Comings and Goings is a blog written by Theology, Worship and Education Director Charles B. "Chip" Hardwick as he travels throughout the church. God is on the move out and about in the world, working to redeem all things in Jesus Christ. As we join this mission, by the power of the Spirit we see God on the move. This blog contains glimpses of how Chip finds this to be true in his comings and goings.
You can follow Chip on twitter (@chiphardwick) or find him on Facebook (Chip Hardwick).
Last weekend I went to Bay City, MI, to preach at the Westminster Presbyterian Church (pictured left) where my good friend Matt Schramm (former chair of the Presbyterian Mission Agency Board) serves as pastor. The evening before I had the chance to see him perform in the musical “Next to Normal.” This musical, remarkably, deals with mental illness in a way that is both fantastical and realistic—and offers some clear implications for ministry.
The show’s plot centers on a family where an infant’s death triggers long-term mental illness in the mother, and the combination of the illness and the aftermath of the death wreaks havoc on the father and surviving daughter. The audience experiences a harrowing walk alongside the family as they try counseling, medication, electroshock therapy to make strides against the disease, which eventually leads to tragedy and separation.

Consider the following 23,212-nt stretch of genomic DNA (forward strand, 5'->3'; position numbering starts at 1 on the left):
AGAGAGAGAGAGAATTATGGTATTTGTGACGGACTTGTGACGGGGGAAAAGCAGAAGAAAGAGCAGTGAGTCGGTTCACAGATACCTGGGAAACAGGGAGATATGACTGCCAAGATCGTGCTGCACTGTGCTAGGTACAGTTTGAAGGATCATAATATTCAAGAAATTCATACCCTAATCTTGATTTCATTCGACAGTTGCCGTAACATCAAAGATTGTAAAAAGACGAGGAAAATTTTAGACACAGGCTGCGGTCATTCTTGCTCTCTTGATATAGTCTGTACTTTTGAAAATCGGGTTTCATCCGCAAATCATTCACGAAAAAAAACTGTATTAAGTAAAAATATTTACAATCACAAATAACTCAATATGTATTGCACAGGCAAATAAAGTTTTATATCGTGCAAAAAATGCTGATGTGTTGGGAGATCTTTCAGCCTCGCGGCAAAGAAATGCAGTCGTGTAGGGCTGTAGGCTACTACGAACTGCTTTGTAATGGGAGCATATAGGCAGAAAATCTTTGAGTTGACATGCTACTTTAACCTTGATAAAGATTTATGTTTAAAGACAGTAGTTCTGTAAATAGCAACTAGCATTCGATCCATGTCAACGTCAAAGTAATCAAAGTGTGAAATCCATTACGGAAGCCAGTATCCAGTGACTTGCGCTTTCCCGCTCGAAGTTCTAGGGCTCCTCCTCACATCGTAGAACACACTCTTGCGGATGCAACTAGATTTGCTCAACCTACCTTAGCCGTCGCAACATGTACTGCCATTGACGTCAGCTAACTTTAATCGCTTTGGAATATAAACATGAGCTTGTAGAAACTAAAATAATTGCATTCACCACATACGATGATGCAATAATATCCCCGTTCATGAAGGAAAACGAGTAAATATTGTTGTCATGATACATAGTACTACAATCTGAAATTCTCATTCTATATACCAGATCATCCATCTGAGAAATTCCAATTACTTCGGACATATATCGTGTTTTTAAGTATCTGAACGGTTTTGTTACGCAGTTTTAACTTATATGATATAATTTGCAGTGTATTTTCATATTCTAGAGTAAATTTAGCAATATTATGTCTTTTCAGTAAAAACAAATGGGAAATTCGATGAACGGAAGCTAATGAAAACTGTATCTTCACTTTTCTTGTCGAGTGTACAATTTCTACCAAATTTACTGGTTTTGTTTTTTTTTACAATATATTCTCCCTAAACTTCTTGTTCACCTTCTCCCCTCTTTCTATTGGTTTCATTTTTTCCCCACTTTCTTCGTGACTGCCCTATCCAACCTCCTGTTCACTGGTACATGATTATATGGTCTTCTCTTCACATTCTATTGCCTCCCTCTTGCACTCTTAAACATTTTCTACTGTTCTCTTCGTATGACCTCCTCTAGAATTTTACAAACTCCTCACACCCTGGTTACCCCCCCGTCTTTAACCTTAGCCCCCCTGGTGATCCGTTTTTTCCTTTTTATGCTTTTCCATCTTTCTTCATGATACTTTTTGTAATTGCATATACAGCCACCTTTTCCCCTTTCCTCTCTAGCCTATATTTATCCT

In the title song, the daughter sings these haunting words:
I don’t need a life that’s normal
That’s way too far away
But something next to normal
Would be okay
Yeah, something next to normal
That’s the thing I’d like to try
Close enough to normal
To get by
During the musical my mind tracked with friends who have had experiences like the one embodied onstage. I thought about a pastor friend whose wife’s struggles mirrored those of the lead character. I think he would have given anything for a “next to normal” life during those years. I thought of a former parishioner whose infant daughter died, perhaps suffocating while she breastfed. Yes, a “next to normal” life would have been a godsend for her.
I thought about these things as I preached my sermon the next morning—a sermon which the listeners seemed to find meaningful—but which, like too many of my sermons, tended to stay 10,000 feet above concrete challenges like those displayed in the musical. As I consider my preaching over time, I realize I am reluctant to dig into the really meaty, overwhelming realities that many listeners face: mental illness, addiction, divorce, career disillusionment, etc. This is especially true when the topics have some kind of taboo to them (such as mental illness). I have failed to follow the advice that I blogged about a year and a half ago (which you can read here).